Ethiopia was formed in the 1880s when the Abyssinian King Menelik II, supported by the European empire builders, invaded their neighbors 6. Since then, the Oromo people are denied the right to decide on their social, economic, political, and cultural affairs. The social-political conditions of the Oromo people are the same as the situation of many African people under the European colonial rulers. The Ethiopian empire was built and maintained by military forces. In Oromia, human rights violations are institutionalized, and the Oromo people are denied the right to develop their institutions and address their collective problems. The widespread human rights violation in Oromia are paramount, creating favorable social conditions for known and unknown diseases to spread 7, 8, 9.

The Ethiopian Prime Minister Abiy Ahmed, who came to power with the popular movement, was expected to advance human rights and social justice, however, he miserably failed and followed the old path and further institutionalized human rights violations 10 (Amnesty International, 2020). While COVID-19 is ravaging the global world and all states are rushing to inform their citizens preventive strategies, the Ethiopian government denied over 25 million people landline telephone, cellphone, and internet services and kept over twenty thousand political prisoners in overcrowded prison cells 11.

This paper consists of three major parts. The first part introduces the issue and discusses the research question and the objective of the research. In the second part, I carefully look at the history of major epidemics and see the ways that political power, war, and the desire to dominate and exploit aggravate public health problems. The third part covers discussions and conclusions.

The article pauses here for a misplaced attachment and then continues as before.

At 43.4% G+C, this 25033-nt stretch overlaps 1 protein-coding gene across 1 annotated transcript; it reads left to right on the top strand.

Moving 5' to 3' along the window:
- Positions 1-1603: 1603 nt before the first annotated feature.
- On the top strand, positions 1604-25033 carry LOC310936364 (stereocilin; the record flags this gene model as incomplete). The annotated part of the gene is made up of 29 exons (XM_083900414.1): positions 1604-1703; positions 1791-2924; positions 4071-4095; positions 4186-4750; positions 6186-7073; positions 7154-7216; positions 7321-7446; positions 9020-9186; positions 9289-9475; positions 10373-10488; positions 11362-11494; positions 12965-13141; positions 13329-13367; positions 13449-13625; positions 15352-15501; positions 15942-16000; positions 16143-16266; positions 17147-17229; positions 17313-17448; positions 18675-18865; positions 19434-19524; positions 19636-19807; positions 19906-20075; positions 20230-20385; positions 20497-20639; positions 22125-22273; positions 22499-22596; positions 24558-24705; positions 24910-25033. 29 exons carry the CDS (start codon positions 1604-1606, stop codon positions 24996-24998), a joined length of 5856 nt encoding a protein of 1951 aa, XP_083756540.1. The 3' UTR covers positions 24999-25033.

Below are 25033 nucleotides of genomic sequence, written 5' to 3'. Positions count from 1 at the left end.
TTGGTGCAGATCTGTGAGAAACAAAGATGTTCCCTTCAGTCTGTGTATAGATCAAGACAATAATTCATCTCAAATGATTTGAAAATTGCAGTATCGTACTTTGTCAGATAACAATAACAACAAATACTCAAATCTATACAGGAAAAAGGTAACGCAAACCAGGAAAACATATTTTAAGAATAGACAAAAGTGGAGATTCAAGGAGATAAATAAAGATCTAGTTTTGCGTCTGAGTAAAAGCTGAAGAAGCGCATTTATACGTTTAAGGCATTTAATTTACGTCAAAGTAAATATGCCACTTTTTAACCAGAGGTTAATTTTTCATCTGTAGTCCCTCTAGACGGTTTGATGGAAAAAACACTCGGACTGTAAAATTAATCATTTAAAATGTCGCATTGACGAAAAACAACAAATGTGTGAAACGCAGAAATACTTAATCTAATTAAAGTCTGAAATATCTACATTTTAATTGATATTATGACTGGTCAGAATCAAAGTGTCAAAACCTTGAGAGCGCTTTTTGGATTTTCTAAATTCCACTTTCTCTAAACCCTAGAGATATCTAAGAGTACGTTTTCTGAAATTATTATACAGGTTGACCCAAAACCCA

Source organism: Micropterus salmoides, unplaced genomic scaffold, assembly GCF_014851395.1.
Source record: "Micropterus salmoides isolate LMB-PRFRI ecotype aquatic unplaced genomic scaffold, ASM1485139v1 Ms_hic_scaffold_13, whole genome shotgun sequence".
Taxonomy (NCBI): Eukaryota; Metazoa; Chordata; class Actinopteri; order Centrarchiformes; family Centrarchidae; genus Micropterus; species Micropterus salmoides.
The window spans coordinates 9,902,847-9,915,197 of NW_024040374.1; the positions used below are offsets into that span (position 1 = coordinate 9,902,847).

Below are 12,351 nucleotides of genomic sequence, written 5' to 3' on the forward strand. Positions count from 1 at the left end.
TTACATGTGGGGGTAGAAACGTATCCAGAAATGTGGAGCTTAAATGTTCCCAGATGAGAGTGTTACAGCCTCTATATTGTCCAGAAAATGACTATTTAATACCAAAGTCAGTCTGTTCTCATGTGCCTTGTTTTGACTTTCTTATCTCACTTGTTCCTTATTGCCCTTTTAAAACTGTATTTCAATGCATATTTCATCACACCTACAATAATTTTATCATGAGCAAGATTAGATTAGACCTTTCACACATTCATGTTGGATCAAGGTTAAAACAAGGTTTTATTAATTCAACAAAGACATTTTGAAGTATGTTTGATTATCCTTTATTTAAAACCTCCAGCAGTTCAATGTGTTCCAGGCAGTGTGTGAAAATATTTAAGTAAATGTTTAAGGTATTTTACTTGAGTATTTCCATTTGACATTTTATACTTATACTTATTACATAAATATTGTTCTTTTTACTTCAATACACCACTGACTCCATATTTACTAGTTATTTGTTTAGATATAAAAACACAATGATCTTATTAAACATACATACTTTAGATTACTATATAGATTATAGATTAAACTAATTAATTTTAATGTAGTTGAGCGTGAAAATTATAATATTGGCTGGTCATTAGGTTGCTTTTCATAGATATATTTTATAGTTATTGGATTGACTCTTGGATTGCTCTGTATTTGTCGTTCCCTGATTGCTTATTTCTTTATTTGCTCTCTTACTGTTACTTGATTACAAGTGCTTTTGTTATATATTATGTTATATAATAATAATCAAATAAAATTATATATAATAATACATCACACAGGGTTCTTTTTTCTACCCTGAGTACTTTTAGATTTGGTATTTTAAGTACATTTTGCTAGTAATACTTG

2. Research Questions, Objectives, and Methods

The unprecedented COVID-19 pandemic has challenged the world community in numerous ways. It shows us that political borders are irrelevant. It conditioned the global community to collaborate and have a nimble and responsive public health policy. If pathogenic social-environmental conditions in the Hubei province of China caused the birth of the COVID-19 pandemic, it is logical that the global world should work closely and prevent the social-environmental pathologic conditions everywhere. In the USA, the number of Blacks who are dying from COVID-19 is staggering. For example, in Louisiana, where the population of Blacks only constitute 32 percent, out 512 deaths recorded, seventy percent of the victim are blacks. Also, in other USA states, Blacks are hard hit by the COVID-19 12. The enduring systemic racial inequalities, poverty, unemployment, inadequate housing, and inequity, as well as limited access to health care services, have made African-Americans far more vulnerable to the COVID-19. The experiences of Blacks in the USA are not a unique phenomenon; it can replicate elsewhere, like in Ethiopia, where discrimination is institutionalized. In this paper, I ask and try to answer what is required to create a nimble and responsive public health policy in the Oromia region in Ethiopia and minimize the impacts of COVID-19 locally and globally.

3. Objectives